What is the magic of the existing scale that we still use it, and merely increase it by certain percentages? Why do we consider that the 1925 scale was right, and that we can take account of the existing cost of repairs just by increasing that scale by percentages or fractions? This Order merely amends the old scale. It does not even give a higher percentage all the way up, with the result that the proportion allowed for repairs in relation to the larger rateable values is not as great as that at the lower rateable value levels. I do not know what justification there is in principle for that. Why should it be assumed that the more highly rated house does not need as much repair, in proportion, as does the less highly rated one? The result of it is that the more highly rated house to some extent subsidises the general rates.

The real complaint about this Order which perpetuates the 1925 scale is that that is not relative to the cost of repairs. My right hon. Friend talked about re pairs increasing to a figure of 452 as compared with 100 some time ago, but that does not bear any relationship to the actual cost of repairs to the in dividual. The new scale is not based on what it costs a householder to repair or decorate his house, but on some per centage scale which was worked out in 1925 and has since been maintained. The Order seems to perpetuate some thing that has no relationship to fact at all—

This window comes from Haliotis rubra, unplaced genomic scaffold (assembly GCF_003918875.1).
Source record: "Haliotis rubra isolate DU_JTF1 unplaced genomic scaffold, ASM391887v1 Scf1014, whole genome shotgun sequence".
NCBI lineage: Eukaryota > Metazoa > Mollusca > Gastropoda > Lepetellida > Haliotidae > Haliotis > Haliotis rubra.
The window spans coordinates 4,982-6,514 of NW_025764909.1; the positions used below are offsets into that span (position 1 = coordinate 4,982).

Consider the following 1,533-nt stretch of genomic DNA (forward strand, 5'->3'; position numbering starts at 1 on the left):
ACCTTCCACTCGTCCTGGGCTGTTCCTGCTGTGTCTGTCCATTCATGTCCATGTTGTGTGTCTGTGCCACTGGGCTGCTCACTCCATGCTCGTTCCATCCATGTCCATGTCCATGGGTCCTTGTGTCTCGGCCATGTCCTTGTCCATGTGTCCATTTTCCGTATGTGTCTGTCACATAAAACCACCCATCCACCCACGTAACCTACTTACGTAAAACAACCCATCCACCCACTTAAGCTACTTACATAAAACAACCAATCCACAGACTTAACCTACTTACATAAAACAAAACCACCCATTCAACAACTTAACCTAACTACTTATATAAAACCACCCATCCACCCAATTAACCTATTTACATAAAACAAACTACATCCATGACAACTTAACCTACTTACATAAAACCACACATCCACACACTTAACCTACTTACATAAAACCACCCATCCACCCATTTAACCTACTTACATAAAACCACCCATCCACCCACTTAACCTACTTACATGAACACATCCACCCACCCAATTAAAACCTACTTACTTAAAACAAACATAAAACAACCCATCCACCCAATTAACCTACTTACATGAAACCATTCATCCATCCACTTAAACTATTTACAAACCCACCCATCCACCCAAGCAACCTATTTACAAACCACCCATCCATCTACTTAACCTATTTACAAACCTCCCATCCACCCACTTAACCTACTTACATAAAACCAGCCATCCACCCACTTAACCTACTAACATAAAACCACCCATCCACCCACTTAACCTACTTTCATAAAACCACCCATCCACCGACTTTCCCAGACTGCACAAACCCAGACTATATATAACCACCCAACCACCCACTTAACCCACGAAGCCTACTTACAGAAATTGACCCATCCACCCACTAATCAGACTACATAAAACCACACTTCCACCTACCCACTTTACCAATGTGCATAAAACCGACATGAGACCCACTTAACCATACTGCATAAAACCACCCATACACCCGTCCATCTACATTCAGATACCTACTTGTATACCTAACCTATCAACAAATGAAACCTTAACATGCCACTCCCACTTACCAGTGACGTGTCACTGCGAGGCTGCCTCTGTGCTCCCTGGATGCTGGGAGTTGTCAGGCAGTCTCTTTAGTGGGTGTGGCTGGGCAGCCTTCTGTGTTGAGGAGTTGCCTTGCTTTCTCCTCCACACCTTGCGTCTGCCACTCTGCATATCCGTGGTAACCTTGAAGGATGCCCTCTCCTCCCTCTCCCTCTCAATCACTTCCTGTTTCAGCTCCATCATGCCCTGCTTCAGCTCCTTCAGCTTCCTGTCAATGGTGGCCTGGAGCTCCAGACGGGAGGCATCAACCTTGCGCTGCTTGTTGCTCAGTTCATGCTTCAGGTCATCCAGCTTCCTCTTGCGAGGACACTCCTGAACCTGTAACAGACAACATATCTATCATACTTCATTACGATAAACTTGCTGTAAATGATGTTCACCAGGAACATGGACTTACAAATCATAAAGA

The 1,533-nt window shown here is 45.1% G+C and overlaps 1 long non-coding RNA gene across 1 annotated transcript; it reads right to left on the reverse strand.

Mr. Douglas Houghton (Sowerby)

Does it say anywhere in the Acts that this is a deduction for repairs at all? I am not sure that it does. In any case, as the hon. Gentleman knows, there is no provision for additional relief for excess repairs in the case of rating as there is in the case of Schedule A. I have always understood that the statutory deduction for Income Tax Schedule A was called a repairs deduction, but I have never understood that the statutory deduction for rates was linked with repairs at all.

Mr. Page

I am astonished that the hon. Gentleman, who is so well informed in these matters, does not appreciate that the difference between the house that is let with the responsibility for repairs, insurance and maintenance on the tenant, and the house which is let with those items a responsibility on the landlord, is the difference between the gross value and the rateable value. Therefore, the statutory deduction from gross value in order to reach the rateable value is necessarily the statutory figure, though not necessarily the real figure, representing repairs, maintenance and insurance.

One refers to repairs and maintenance, because those are the main items. I understand that the statutory deduction is supposed to represent the cost to the individual of repairs, insurance and maintenance of his house; it does not represent that figure by being some statutory deduction from the gross value. I should like to see, properly calculated, what it costs the individual at present to repair and maintain his house. If that were done, I think that we should get a different sort of figure from the figures set out in the Order.

11.20 p.m.

The Joint Parliamentary Secretary to the Ministry of Housing and Local Government (Mr. Geoffrey Rippon)

I will try to reply briefly to some of the points of detail which have been raised in the debate. I think that there is no dispute that the Order as it stands is a good Order which ought to be approved. At the same time, I appreciate that a number of hon. Members on both sides of the House have been concerned about a number of minor issues.